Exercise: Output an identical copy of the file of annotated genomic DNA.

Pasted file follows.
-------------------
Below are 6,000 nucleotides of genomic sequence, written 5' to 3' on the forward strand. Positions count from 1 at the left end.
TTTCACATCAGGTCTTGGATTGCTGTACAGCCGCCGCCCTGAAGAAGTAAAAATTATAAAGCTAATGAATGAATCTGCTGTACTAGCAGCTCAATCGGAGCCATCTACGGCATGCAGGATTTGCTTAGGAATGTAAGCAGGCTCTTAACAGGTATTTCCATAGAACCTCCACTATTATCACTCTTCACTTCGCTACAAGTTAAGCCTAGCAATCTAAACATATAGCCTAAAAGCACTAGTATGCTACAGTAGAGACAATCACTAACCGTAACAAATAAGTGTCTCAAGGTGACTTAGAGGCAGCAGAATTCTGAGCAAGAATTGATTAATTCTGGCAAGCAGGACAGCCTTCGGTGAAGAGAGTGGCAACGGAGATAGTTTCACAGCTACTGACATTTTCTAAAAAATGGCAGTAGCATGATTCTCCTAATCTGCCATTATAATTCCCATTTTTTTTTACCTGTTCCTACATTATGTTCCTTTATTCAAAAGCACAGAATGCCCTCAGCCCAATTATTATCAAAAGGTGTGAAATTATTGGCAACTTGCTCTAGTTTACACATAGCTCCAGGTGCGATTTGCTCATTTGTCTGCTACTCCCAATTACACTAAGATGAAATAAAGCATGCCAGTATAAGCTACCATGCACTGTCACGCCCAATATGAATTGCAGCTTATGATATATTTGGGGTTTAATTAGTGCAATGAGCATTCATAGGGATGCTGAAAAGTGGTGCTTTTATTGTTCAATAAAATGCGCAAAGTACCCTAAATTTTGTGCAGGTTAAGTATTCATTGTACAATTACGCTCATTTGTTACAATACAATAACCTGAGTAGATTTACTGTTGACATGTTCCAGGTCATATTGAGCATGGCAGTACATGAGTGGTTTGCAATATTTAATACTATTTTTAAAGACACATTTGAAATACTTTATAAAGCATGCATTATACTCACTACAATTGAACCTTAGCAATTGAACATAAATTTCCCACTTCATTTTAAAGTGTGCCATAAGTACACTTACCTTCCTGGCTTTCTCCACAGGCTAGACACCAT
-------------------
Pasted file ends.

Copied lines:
Below are 6,000 nucleotides of genomic sequence, written 5' to 3' on the forward strand. Positions count from 1 at the left end.
TTTCACATCAGGTCTTGGATTGCTGTACAGCCGCCGCCCTGAAGAAGTAAAAATTATAAAGCTAATGAATGAATCTGCTGTACTAGCAGCTCAATCGGAGCCATCTACGGCATGCAGGATTTGCTTAGGAATGTAAGCAGGCTCTTAACAGGTATTTCCATAGAACCTCCACTATTATCACTCTTCACTTCGCTACAAGTTAAGCCTAGCAATCTAAACATATAGCCTAAAAGCACTAGTATGCTACAGTAGAGACAATCACTAACCGTAACAAATAAGTGTCTCAAGGTGACTTAGAGGCAGCAGAATTCTGAGCAAGAATTGATTAATTCTGGCAAGCAGGACAGCCTTCGGTGAAGAGAGTGGCAACGGAGATAGTTTCACAGCTACTGACATTTTCTAAAAAATGGCAGTAGCATGATTCTCCTAATCTGCCATTATAATTCCCATTTTTTTTTACCTGTTCCTACATTATGTTCCTTTATTCAAAAGCACAGAATGCCCTCAGCCCAATTATTATCAAAAGGTGTGAAATTATTGGCAACTTGCTCTAGTTTACACATAGCTCCAGGTGCGATTTGCTCATTTGTCTGCTACTCCCAATTACACTAAGATGAAATAAAGCATGCCAGTATAAGCTACCATGCACTGTCACGCCCAATATGAATTGCAGCTTATGATATATTTGGGGTTTAATTAGTGCAATGAGCATTCATAGGGATGCTGAAAAGTGGTGCTTTTATTGTTCAATAAAATGCGCAAAGTACCCTAAATTTTGTGCAGGTTAAGTATTCATTGTACAATTACGCTCATTTGTTACAATACAATAACCTGAGTAGATTTACTGTTGACATGTTCCAGGTCATATTGAGCATGGCAGTACATGAGTGGTTTGCAATATTTAATACTATTTTTAAAGACACATTTGAAATACTTTATAAAGCATGCATTATACTCACTACAATTGAACCTTAGCAATTGAACATAAATTTCCCACTTCATTTTAAAGTGTGCCATAAGTACACTTACCTTCCTGGCTTTCTCCACAGGCTAGACACCAT